Why plastic chicken is not the answer
Mark Bittman writes in this Sunday’s New York Times (“Finally, Fake Chicken Worth Eating”) that he has decided, at last, to endorse fake meat, because he believes that Americans ought to eat less meat and because certain new soy- and mushroom-based fake meat products are, in certain circumstances, nearly indistinguishable from industrially produced chicken breast.
On its own, Brown’s “chicken” — produced to mimic boneless, skinless breast — looks like a decent imitation, and the way it shreds is amazing. It doesn’t taste much like chicken, but since most white meat chicken doesn’t taste like much anyway, that’s hardly a problem; both are about texture, chew and the ingredients you put on them or combine with them. When you take Brown’s product, cut it up and combine it with, say, chopped tomato and lettuce and mayonnaise with some seasoning in it, and wrap it in a burrito, you won’t know the difference between that and chicken.
Bittman’s uncritical acceptance of the way Americans consume chicken breast, moreover — which is to say, mechanically — is disappointing from a man who has done as much as anyone to teach Americans how to cook and eat real food in simple, practical ways. There’s no indication that the product tastes good, only that it isn’t terrible. Nor does it promoting it in this fashion aid the cause of good cooking or of thoughtful, intelligent consumption. To embrace the consumption of “meatlike stuff” produced by a “thingamajiggy” is, I believe, to embrace the error at the root of modern industrial agriculture, and therefore, in the long run, to worsen its effects.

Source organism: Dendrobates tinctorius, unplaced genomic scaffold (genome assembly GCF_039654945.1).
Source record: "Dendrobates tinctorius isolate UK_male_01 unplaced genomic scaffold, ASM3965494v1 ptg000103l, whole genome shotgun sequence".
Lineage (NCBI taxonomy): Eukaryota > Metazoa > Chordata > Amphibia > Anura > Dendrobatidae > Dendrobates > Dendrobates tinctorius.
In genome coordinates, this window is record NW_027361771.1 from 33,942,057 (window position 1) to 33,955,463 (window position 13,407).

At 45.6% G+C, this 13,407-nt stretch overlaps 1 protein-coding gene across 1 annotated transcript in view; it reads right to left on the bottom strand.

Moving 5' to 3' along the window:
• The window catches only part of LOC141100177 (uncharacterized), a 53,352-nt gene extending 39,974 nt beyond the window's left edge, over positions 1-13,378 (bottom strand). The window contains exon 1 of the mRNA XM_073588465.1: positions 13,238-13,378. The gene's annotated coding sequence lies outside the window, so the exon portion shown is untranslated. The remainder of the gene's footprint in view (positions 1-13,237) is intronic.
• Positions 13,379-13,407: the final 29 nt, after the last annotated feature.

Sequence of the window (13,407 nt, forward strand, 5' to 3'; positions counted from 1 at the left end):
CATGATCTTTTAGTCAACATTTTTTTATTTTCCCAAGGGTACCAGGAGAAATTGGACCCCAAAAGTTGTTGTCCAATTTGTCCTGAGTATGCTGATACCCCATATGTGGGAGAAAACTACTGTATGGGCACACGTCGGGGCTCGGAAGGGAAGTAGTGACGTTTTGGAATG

Although Bittman suggests that we ought to take any opportunity to reduce suffering, he is not a vegetarian, and does not fully advocate vegetarianism. He advocates this new industrial substance, rather, because “it might be better to eat fake meat that harms no animals and causes less environmental damage than meat raised industrially.” He levies the familiar charges against industrial meat: not only the treatment of the animals but the overuse of antibiotics, prevalence of disease, pollution. All of these are, I believe (and have observed before) legitimate criticisms — of industrially produced meat and of “confinement animal feeding operations.” But they are not problems inherent to raising livestock or to eating meat, and Bittman knows that. They are artifacts of a system designed, as he says, to treat an animal as “a machine to produce meat.” And that is the core problem with the way livestock are treated in industrial confinement operations: that they are treated as machines when they are in fact living creatures. The willingness to see an animal as a machine obviates any debt we might feel to it as a fellow creature, any respect we might owe it as another life which we did not create and do not fully understand, any notion that the animal has value inherent to itself which we are bound to respect—and permits us, therefore, to ignore its suffering, as well as the fact that as a living creature it must inevitably suffer and die, whether or not at our hands. A machine, obviously, cannot suffer.